I will be very busy for the next 45 days and will probably not post any new articles. However, I’ll continue re-posting the articles that I had posted in 2010 and 2011.
Here is an article I posted in Linkedin today in response to the trained teachers who insist that students should be taught on some scientific system.
I have mentioned that I am not a trained teacher but I have successfully taught dyslexic kids for the past 11 years. My experience as a parent having brought up 5 children who have all been top students in their school and 2 of them being top in the state of Sabah, and my common sense approach to teaching together with a keen sense of observation are the factors that have given me the confidence to teach and to talk about dyslexic kids.
Research reports from US that state that schools where intervention had taken place and where the rate of failure had been reduced from 30 odd % to around 3 % should indicate that something is wrong with the teaching methods in schools in US. Those who defend that ‘scientific methods of teaching’ is the only way to teach and that there is no place for individual opinions should think again about what they have uttered. The fact that intervention had reduced the % of kids who fail is proof enough that there is a right way of teaching. The fact that I have taught children who could hardly read to become kids who could read well just after about 3 months of tuition also proves this point. Unfortunately there are teachers who do not seem to know this or refuse to accept others’ experience in having taught reluctant and struggling students.
Teachers seem to focus their attention on children who can read regardless of how these 80% or so children are taught. Most of the teachers in US today had learnt using the ‘whole language’ method. They are the teachers who when they were kids would have learned to read regardless of how they have been taught. I teach all my students using ‘phonics’ and the Dolch sight words as I know that ‘whole language’ method will not work for reluctant and struggling students. I teach my dyslexic students to read from day one. As such they look forward to coming to tuition class.
However, there are many schools that teach phonics in many countries in the world and yet the % of illiterate students remains the same as it has been since the 70’s. What we need to ask is why this is so instead of saying that we need a ‘scientific system’ of teaching. How long have we been using this scientific system and what is the result, is what we need to ask ourselves. I repeat: the 80 odd % of kids will learn to read no matter how you teach but not the remaining 20% and these are the students we should focus on.
When I mention that a majority of reluctant and struggling students do not have a phonemic awareness problem because they can read in Italian, Malay and many other orthographical consistent languages, the so called experts brush it aside by saying that this is because these languages are shallow. Now, what has a shallow or deep language got to do with phonemic awareness? Can any of the teachers here please educate me on this matter? Just because a researcher some 35 years ago had said that dyslexics have a phonemic/ phonological awareness deficit every other researcher echoes him without thinking what it means.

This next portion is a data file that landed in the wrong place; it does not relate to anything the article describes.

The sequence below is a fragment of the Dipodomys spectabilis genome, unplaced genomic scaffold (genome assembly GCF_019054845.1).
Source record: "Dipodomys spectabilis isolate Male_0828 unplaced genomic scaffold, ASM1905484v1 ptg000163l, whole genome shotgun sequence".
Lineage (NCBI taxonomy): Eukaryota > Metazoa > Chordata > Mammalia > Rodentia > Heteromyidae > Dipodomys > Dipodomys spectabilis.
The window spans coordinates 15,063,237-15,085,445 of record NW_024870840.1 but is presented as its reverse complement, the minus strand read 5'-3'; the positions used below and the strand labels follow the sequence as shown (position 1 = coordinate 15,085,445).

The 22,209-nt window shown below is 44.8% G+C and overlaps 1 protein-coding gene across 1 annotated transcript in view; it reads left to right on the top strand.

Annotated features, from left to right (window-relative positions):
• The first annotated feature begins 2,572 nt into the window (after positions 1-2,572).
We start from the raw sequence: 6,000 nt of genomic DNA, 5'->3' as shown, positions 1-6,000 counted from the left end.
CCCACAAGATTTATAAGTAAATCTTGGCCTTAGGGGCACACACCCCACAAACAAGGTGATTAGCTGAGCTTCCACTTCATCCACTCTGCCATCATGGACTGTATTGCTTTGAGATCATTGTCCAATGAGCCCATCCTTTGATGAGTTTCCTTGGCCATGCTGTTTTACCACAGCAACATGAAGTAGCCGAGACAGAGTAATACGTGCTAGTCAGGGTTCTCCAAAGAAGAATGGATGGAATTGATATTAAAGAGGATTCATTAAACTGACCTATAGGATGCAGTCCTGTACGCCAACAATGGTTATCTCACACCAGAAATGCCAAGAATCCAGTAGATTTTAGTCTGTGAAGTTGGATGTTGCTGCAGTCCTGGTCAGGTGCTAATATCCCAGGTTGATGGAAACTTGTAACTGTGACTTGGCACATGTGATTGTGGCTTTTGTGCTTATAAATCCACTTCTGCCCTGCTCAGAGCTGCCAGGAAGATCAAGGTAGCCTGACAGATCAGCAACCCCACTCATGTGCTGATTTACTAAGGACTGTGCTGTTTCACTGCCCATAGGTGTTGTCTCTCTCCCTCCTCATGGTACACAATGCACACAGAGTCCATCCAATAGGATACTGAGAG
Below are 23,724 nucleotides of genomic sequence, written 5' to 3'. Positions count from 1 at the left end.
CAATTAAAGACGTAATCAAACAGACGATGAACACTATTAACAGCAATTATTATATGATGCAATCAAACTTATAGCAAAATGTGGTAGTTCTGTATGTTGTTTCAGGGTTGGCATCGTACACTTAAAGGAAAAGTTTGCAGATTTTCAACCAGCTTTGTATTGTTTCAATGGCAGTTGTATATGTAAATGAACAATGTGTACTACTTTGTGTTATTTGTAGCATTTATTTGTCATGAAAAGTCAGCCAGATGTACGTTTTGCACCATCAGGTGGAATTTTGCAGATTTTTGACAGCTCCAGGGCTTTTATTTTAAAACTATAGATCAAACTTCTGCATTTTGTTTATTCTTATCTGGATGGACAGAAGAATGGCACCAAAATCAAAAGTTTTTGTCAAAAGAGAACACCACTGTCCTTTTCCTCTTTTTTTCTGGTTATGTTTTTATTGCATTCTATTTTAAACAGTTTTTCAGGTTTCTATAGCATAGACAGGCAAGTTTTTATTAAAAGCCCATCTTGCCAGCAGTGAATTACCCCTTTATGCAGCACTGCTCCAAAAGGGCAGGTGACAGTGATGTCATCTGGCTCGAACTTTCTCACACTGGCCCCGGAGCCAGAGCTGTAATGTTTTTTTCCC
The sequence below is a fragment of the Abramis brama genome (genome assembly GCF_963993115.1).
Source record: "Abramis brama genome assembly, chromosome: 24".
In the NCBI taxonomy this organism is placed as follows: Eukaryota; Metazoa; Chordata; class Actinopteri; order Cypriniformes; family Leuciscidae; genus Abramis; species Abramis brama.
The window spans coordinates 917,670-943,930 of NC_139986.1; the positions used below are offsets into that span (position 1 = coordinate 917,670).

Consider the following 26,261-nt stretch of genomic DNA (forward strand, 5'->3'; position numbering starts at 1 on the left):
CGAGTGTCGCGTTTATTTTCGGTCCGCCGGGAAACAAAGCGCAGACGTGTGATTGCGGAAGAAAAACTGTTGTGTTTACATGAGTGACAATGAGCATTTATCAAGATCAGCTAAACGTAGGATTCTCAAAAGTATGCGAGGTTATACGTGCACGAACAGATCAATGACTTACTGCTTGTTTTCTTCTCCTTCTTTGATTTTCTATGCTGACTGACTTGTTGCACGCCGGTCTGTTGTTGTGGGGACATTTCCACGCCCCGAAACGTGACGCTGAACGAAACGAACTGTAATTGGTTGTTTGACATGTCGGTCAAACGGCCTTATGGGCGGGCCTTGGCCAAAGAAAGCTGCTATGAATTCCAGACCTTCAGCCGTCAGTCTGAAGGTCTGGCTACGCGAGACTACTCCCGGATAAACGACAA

I have mentioned that I have seen kids’shutting down when something confusing/illogical is taught to them. The book Tipping point by Malcolm Gladwell says that children watching TV programmes do the same thing. Don’t we want to ask why? Do we want to still talk about whether to teach kids f/ur or f/u/r/. I have taught my reluctant students both ways and found that they get confused when I have been teaching them letter by letter and suddenly change to letter combinations when it was time to teach blending. Please refer to my posts in my blog dated 17.3.2010 and 18.3.2010. Like Deng Xiao Ping had once said “It does not matter whether the cat is black or white as long as it can catch mice”. Likewise let’s keep an open mind and try and learn from one another instead of brushing off others who may have much more experience in having taught reluctant and struggling students. They too spend a lot of money and time blogging to help, and have successfully helped, many parents with such students. Take a little time to read the comments of parents and teachers from many parts of the world in my blog.
If there is nothing wrong with the way teachers are teaching there will not be as many reluctant and struggling students. As I have said, the reluctant and struggling students are those who have ‘shut-down’ because teachers do not teach letter sound correspondences the way they need to be taught.
Petrol is a good fuel but you cannot put inpetrol and expect a diesel engine to work.
If the way teachers teach is right there will not be as many reluctant and struggling students as there are now.